“The statutory prescription is “discovery of any … non-living substance occurring in nature”. Both the use of the noun “discovery”- which implies finding something which already exists and not producing, engineering or making something – and the use of the present continuous form “occurring in nature” indicate that the exclusion will only apply to the process of finding a hitherto undiscovered non-living substance by identifying and isolating it from nature. While reaching this conclusion, I take on board the presumption in statutory construction that redundancy should not be imputed to Parliament, and that the expression “occurring in nature” should not be robbed off of all meaning and purpose. Ultimately, it should not be lost sight of that Section 3(c) is confined to patent exclusions or ineligibility and passing through such filter does not guarantee the grant of patent.”

The Court further observed that the real challenge with regard to a patent application in respect of a synthesized non-living substance, especially a monoclonal antibody, is establishing novelty, technical advancement and not patent eligibility. For such purpose, the Court said that the sequence of the antibody, especially the CDRs, may need to be compared with known antibody sequences to establish that said application does not fall with other exclusions of Section 3 (such as sub-section (d) thereof), and further satisfy the inventive step requirements of Section 2(1)(j) of the Patents Act.

On examining the sequence listing, the Court found that the Respondent’s contention that the organism of origin was listed as Homo sapiens is true with regard to the majority of the 63 SEQ ID’s in the sequence listing, including the SEQ IDs in respect of which claims were made by the Appellant. However, the same was not true with regard to SEQ IDs 17 to 29, specifying that the organism is “unidentified” or “artificial”.

Further, evaluating the disclosures in the complete specification, the Court concluded that the antibody was generated by deleting murine genetic material from mice and replacing the same with human genetic material in the mice and, thereafter, injecting an engineered antigen into the mice. After doing so, material extracted from the spleen of the mice was fused with myeloma cells by the hybridoma process resulting in the claimed antibody. Therefore, the conclusion of the Respondent that the antibodies claimed in the Appellant’s invention occur in nature was strongly refuted on the basis that the antibody was undoubtedly not isolated from a human being, but was engineered by an elaborate process in a manner described in the complete specification. The disclosure in the complete specification is set out below:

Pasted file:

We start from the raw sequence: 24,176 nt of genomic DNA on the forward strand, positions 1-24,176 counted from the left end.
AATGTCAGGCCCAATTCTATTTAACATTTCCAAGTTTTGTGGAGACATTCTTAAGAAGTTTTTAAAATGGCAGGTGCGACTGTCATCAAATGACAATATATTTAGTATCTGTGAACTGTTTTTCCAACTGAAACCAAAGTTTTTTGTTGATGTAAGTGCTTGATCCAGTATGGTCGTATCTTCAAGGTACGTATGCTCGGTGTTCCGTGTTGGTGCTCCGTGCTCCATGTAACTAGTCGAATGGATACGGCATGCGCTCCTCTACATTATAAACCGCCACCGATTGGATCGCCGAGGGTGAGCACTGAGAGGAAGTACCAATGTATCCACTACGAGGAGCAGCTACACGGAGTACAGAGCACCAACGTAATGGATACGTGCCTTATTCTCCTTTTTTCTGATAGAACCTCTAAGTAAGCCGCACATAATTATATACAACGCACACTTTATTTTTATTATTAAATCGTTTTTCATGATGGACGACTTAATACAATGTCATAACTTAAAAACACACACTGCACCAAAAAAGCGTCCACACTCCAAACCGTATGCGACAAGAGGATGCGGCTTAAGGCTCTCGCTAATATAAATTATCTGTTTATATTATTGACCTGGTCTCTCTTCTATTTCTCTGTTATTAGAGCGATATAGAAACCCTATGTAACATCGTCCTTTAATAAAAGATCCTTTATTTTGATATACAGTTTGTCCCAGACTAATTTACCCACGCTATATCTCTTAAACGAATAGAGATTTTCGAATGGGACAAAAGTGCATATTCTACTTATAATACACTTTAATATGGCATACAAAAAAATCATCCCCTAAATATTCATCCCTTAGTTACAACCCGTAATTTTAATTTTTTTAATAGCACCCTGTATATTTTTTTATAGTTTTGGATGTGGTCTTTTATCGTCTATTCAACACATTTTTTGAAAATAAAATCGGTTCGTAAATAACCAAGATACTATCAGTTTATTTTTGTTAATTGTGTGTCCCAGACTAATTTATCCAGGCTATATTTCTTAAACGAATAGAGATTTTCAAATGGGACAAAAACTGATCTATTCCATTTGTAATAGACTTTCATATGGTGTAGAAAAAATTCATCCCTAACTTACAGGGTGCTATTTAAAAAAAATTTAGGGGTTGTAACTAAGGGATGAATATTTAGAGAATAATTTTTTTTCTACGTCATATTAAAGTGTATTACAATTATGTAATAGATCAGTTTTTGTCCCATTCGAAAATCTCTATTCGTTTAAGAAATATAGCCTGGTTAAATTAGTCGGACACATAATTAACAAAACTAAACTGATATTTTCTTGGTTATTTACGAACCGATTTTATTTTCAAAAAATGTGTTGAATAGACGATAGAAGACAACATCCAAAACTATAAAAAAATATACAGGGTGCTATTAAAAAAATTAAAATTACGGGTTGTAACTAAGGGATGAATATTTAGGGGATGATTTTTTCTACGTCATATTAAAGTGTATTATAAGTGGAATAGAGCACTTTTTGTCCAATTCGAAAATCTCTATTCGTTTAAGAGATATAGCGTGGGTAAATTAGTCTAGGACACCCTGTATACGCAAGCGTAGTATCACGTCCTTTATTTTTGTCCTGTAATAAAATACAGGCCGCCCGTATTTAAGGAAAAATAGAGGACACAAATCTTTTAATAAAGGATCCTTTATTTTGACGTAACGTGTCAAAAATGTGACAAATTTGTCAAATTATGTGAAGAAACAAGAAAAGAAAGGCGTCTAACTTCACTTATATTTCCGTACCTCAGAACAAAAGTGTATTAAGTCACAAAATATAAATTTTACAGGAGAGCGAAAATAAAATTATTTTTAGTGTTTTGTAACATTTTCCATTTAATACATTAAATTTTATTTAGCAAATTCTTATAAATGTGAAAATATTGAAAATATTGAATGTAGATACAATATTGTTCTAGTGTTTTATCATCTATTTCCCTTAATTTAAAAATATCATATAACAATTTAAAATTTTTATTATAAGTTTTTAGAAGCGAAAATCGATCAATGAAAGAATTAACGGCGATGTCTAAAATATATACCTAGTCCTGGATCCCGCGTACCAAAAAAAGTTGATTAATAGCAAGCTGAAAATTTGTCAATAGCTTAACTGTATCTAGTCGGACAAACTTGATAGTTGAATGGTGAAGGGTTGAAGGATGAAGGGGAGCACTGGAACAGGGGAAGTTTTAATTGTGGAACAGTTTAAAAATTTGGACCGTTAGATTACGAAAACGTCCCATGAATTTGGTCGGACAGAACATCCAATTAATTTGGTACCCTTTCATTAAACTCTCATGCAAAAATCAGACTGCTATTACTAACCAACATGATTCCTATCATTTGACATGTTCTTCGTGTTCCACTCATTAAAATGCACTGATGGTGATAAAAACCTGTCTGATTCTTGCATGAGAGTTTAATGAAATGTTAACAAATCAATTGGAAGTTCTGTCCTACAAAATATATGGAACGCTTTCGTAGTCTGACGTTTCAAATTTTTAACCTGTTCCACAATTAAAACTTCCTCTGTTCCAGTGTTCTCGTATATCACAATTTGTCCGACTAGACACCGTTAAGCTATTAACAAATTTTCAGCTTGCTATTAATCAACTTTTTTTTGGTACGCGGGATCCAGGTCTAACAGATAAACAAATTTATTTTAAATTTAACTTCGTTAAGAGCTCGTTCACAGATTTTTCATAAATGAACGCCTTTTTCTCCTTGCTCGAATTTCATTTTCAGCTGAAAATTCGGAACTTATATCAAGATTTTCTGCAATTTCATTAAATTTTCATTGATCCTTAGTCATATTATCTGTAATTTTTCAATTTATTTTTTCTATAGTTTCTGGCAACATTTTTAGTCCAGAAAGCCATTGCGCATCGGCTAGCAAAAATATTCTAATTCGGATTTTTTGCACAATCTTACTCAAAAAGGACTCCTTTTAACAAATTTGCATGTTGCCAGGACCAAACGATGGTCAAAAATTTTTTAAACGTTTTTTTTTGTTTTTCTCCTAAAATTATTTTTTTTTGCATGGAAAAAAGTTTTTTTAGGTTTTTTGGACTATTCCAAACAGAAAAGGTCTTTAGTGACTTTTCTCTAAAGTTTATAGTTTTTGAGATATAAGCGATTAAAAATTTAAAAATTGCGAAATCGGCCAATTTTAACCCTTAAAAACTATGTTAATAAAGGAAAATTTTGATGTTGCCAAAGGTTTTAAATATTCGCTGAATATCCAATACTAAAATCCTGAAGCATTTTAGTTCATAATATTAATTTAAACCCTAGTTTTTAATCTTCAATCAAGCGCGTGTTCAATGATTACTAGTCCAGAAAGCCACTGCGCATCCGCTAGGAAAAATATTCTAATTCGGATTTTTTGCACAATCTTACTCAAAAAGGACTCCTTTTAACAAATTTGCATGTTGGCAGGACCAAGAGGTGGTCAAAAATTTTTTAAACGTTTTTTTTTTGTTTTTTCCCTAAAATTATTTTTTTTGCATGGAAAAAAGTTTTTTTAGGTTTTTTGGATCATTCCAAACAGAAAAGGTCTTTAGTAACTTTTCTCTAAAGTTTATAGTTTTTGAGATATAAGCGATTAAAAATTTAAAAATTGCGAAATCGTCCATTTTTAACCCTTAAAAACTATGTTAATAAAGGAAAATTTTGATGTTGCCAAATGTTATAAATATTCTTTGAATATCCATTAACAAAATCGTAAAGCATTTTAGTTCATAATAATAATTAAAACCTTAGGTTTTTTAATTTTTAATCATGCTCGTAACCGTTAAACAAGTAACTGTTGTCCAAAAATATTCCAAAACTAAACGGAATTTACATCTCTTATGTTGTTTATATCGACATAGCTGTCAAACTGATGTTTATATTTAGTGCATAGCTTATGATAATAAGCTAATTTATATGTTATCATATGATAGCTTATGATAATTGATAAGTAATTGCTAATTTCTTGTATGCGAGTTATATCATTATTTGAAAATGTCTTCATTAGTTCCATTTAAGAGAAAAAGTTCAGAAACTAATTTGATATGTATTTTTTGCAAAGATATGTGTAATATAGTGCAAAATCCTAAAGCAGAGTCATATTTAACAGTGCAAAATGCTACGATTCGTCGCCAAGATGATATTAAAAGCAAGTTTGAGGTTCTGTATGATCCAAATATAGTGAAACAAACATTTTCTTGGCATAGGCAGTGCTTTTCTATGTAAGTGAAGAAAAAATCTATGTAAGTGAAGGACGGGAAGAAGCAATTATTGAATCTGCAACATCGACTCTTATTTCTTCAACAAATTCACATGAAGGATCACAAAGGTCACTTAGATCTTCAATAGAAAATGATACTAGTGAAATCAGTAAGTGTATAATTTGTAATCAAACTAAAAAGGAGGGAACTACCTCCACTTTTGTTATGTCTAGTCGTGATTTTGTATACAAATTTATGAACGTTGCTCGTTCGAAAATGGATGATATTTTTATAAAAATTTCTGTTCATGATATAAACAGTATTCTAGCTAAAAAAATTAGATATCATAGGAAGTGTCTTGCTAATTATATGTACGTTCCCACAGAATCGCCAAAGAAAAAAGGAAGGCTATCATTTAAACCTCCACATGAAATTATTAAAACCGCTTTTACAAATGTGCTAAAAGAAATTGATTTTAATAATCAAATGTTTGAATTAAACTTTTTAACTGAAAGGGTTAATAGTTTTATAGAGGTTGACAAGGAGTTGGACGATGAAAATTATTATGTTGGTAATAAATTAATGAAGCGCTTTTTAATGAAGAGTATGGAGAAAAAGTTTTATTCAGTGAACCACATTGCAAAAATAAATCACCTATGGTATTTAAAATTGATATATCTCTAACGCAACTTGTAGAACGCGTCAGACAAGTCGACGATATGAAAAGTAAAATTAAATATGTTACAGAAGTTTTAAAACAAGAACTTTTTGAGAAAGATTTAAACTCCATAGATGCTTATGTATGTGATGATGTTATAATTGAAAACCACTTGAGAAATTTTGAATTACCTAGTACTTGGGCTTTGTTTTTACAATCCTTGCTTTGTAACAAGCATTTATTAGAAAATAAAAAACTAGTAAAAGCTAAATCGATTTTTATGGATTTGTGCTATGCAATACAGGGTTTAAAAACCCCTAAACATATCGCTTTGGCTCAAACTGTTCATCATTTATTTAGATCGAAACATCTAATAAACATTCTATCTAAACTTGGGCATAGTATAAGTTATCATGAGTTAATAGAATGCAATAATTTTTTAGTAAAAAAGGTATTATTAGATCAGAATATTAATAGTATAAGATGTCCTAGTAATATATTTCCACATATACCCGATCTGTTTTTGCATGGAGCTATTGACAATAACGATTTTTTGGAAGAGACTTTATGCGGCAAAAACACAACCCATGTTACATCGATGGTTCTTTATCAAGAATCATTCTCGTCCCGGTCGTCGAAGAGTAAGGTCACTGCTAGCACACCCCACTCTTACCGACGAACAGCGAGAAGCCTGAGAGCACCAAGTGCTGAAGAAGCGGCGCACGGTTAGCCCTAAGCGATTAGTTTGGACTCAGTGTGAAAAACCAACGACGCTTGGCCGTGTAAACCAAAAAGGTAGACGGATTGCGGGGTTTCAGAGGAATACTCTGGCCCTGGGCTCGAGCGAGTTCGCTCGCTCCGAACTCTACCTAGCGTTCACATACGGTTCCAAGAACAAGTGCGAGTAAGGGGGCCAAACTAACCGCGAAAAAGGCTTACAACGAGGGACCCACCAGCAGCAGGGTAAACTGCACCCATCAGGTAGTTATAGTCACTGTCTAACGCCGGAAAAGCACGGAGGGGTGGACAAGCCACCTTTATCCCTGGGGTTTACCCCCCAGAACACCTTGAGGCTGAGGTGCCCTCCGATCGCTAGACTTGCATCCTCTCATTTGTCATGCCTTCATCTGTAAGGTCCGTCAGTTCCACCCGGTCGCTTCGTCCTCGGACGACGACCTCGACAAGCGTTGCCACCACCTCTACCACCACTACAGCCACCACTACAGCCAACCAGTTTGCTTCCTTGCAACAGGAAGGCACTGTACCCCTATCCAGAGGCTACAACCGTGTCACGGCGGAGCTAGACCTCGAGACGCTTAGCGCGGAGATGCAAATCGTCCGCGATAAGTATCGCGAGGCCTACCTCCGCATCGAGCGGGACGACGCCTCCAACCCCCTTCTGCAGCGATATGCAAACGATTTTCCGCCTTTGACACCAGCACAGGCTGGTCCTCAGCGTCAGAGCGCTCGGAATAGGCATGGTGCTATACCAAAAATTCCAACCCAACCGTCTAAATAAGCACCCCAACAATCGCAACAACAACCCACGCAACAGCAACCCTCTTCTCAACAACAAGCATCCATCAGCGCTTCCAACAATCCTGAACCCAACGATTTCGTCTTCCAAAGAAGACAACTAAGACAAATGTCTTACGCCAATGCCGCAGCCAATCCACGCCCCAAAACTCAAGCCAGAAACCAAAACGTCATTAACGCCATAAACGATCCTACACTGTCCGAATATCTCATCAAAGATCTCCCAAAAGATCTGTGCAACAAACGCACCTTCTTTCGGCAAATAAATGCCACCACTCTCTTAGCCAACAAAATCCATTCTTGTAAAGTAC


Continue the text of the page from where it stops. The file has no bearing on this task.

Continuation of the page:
“[00153] Isolation of human anti-PDGFR alpha antibodies. Human anti-PDGFR alpha monoclonal antibodies were generated by a standard hybridoma technology (Harlow and Lane, ed., Antibodies: a Laboratory Manual, Cold Spring Harbor, 211-213 (1998), which is incorporated by reference herein) using transgenic mice (Medarex Inc., Sunnyvale, CA) that express human gamma heavy and kappa light immunoglobulin chains. Human PDGFR alpha extracellular domain (ECD) was purchased from R&D Systems (Minneapolis, MN). KM mice were immunised subcutaneously (s.c.) with 3 * 10 porcine aortic endothelial cells stably expressing PDGF are alpha (PAE Ra). After four weeks, mice were boosted s.c. with 50 ug PGDFR alpha ECD in complete Freund’s adjuvant plus 3 * 10 PAE Ra cells given i.p. Mice were boosted two more times, 3 weeks apart, with 25 ug PDGFR alpha ECD in incomplete Freund’s adjuvant.

[00154] splenocytes from mice with high serum binding and blocking titres were isolated and fused with myeloma cells. Hybridoma cultures displaying blocking activity versus a cloned and antibodies from the hybridoma were purified by protein G chromatography.”



The Court cumulatively considering all these facts, circumstances, and the context of Court’s conclusions on the scope and ambit of Section 3(c) of the Patents Act, concluded that the claimed invention is not excluded from patent protection under clause (c) of section 3. Consequently, the impugned order was set aside.

Finally, the Court issued an order with a directive to grant the claimed invention on the basis of the current claims as submitted in the course of the hearing before the Respondent.

The granted claims are set out below:

We claim:

  1. The recombinant antibody or antibody fragment specific for human PDGFR alpha comprising CDR H1 of the sequence SSSYY (SEQ ID No.2); CDRH2 of the sequence SFFYTGSTYYNPSLRS (SEQ ID No.4);

CDRH3 of the sequence QSTYYYGSGNYYGWFDR (SEQ ID No.6) in the heavy chain variable region; CDRLR1 of the sequence RASQSSYLA (SEQ ID No.10); CDRL2 of the sequence DASNRAT (SEQ ID No.12); and CDRL3 of the sequence QQRSNWPPA(SEQ ID No. 14) in the light chain variable region.

  1. The recombinant antibody or antibody fragment of Claim 1, which comprises a heavy chain variable region having SEQ ID No.8 or a light chain variable region having SEQ ID No.16.
  2. The recombinant antibody or antibody fragment of Claim 1, which comprises a heavy chain variable region having SEQ ID No.8 and a light chain variable region having SEQ ID No.16.
  3. The antibody or antibody fragment of any one of claims 1 to 3, which inhibits binding of PDGFR alpha to a ligand of PDGFR alpha or which neutralises PDGFR alpha”


Citation: Imclone LLC vs Assistant Controller of Patents and Designs, Madras High Court, 06th March, 2024, (T) CMA (PT) No.126 of 2023 (OA/08/2019/PT/CHN)


Authored by Ms. Rukaya Amin Chowdery, Patent Team, BananaIP Counsels.

Reviewed and confirmed by Ms. Neetha Mohan, Patent Team, BananaIP Counsels.



The case note/s in this blog post have been written by IP Attorneys at BananaIP Counsels based on their review and understanding of the Judgments. It may be noted that other IP attorneys and experts in the field may have different opinions about the cases or arrive at different conclusions therefrom. It is advisable to read the Judgments before making any decisions based on the case notes.

If you have any questions, or if you wish to speak with an IP expert/attorney, please reach us at: [email protected] or 91-80-26860414/24/34.